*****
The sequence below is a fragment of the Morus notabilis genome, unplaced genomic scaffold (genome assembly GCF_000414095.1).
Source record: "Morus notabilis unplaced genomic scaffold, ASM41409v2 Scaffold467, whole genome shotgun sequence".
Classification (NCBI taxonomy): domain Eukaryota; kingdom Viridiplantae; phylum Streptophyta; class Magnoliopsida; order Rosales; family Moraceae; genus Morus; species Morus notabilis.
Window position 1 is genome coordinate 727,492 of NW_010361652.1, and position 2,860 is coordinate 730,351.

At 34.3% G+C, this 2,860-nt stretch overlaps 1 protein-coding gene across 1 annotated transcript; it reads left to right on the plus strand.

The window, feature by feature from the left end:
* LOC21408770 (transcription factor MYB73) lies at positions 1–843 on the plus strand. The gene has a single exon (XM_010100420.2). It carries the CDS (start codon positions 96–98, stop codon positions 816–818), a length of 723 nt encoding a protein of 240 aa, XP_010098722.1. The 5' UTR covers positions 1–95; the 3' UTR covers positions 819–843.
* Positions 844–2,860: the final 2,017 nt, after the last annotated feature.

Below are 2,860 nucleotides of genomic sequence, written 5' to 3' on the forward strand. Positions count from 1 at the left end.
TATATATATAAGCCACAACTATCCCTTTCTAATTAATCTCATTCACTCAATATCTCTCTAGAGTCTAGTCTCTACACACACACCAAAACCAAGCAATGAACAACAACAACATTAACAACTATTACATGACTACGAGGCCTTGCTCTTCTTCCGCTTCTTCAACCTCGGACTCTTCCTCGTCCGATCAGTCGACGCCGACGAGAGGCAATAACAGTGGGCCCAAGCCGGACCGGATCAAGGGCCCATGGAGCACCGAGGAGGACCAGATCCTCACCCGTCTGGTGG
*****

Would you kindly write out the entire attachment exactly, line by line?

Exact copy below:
The sequence below is a fragment of the Morus notabilis genome, unplaced genomic scaffold (genome assembly GCF_000414095.1).
Source record: "Morus notabilis unplaced genomic scaffold, ASM41409v2 Scaffold467, whole genome shotgun sequence".
Classification (NCBI taxonomy): domain Eukaryota; kingdom Viridiplantae; phylum Streptophyta; class Magnoliopsida; order Rosales; family Moraceae; genus Morus; species Morus notabilis.
Window position 1 is genome coordinate 727,492 of NW_010361652.1, and position 2,860 is coordinate 730,351.

At 34.3% G+C, this 2,860-nt stretch overlaps 1 protein-coding gene across 1 annotated transcript; it reads left to right on the plus strand.

The window, feature by feature from the left end:
* LOC21408770 (transcription factor MYB73) lies at positions 1–843 on the plus strand. The gene has a single exon (XM_010100420.2). It carries the CDS (start codon positions 96–98, stop codon positions 816–818), a length of 723 nt encoding a protein of 240 aa, XP_010098722.1. The 5' UTR covers positions 1–95; the 3' UTR covers positions 819–843.
* Positions 844–2,860: the final 2,017 nt, after the last annotated feature.

Below are 2,860 nucleotides of genomic sequence, written 5' to 3' on the forward strand. Positions count from 1 at the left end.
TATATATATAAGCCACAACTATCCCTTTCTAATTAATCTCATTCACTCAATATCTCTCTAGAGTCTAGTCTCTACACACACACCAAAACCAAGCAATGAACAACAACAACATTAACAACTATTACATGACTACGAGGCCTTGCTCTTCTTCCGCTTCTTCAACCTCGGACTCTTCCTCGTCCGATCAGTCGACGCCGACGAGAGGCAATAACAGTGGGCCCAAGCCGGACCGGATCAAGGGCCCATGGAGCACCGAGGAGGACCAGATCCTCACCCGTCTGGTGG